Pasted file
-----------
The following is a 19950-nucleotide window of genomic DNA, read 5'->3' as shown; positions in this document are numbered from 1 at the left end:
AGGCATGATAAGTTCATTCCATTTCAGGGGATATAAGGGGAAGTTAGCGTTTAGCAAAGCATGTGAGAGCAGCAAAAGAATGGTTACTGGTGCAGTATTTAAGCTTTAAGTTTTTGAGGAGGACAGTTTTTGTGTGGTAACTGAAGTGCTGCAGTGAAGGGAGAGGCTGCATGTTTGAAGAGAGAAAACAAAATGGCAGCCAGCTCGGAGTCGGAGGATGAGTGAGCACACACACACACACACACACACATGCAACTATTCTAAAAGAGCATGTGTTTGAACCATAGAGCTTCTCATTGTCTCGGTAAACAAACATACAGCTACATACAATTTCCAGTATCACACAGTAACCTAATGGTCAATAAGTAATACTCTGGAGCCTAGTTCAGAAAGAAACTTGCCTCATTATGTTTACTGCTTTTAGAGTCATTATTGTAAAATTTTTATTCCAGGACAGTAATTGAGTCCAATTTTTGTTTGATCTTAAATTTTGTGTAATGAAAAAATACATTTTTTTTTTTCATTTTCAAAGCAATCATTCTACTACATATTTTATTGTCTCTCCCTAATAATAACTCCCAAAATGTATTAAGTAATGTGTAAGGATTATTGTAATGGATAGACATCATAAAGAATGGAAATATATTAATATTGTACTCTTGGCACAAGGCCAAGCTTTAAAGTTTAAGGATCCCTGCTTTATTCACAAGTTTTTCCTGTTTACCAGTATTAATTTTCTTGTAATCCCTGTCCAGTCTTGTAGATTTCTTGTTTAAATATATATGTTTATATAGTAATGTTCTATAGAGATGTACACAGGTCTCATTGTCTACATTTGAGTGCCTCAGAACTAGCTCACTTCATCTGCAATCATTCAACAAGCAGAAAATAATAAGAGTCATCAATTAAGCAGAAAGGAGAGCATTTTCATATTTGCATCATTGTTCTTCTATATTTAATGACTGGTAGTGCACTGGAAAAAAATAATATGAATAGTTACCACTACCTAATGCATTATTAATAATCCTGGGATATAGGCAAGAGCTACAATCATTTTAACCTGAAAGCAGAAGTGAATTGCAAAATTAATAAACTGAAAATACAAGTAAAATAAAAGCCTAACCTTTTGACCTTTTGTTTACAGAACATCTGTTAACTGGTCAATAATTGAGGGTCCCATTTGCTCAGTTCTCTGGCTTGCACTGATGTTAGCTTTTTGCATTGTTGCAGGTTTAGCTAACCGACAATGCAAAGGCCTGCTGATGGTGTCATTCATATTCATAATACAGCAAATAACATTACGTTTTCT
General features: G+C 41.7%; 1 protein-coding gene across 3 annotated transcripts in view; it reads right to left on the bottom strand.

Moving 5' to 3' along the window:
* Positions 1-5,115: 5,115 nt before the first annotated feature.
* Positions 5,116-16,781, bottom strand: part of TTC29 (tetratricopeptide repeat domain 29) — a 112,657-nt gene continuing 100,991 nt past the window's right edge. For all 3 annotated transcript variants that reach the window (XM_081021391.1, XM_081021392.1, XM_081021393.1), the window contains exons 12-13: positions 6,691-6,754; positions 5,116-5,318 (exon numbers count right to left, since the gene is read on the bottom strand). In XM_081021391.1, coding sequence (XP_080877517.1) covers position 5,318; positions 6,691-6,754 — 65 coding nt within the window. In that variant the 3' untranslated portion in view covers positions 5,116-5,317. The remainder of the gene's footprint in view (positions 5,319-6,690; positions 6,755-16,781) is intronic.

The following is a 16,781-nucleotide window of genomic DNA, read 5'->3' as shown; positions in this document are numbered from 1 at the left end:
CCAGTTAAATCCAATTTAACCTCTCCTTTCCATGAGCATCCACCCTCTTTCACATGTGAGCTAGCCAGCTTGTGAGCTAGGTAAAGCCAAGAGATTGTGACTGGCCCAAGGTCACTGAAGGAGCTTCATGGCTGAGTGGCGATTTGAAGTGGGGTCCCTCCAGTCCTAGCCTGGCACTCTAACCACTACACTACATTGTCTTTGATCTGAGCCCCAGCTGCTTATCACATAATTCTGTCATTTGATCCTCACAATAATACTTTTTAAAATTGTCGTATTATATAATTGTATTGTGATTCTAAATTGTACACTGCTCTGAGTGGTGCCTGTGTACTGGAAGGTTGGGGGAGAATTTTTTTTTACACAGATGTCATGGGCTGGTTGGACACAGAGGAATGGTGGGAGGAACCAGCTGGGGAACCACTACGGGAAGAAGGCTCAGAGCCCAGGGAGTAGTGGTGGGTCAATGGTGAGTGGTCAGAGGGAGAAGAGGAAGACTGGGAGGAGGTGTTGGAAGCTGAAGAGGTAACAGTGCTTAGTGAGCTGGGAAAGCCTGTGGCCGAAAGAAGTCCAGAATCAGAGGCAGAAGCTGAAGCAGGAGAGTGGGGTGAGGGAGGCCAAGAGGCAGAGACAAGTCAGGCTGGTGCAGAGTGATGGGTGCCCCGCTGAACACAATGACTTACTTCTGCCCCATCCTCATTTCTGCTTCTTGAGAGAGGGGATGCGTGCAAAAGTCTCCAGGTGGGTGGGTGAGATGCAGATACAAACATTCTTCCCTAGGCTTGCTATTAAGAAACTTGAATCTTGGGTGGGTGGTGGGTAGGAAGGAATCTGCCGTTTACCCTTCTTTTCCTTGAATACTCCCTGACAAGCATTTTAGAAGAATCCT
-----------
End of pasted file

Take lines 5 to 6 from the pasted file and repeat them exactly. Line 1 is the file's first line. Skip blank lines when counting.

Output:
* Positions 1-5,115: 5,115 nt before the first annotated feature.
* Positions 5,116-16,781, bottom strand: part of TTC29 (tetratricopeptide repeat domain 29) — a 112,657-nt gene continuing 100,991 nt past the window's right edge. For all 3 annotated transcript variants that reach the window (XM_081021391.1, XM_081021392.1, XM_081021393.1), the window contains exons 12-13: positions 6,691-6,754; positions 5,116-5,318 (exon numbers count right to left, since the gene is read on the bottom strand). In XM_081021391.1, coding sequence (XP_080877517.1) covers position 5,318; positions 6,691-6,754 — 65 coding nt within the window. In that variant the 3' untranslated portion in view covers positions 5,116-5,317. The remainder of the gene's footprint in view (positions 5,319-6,690; positions 6,755-16,781) is intronic.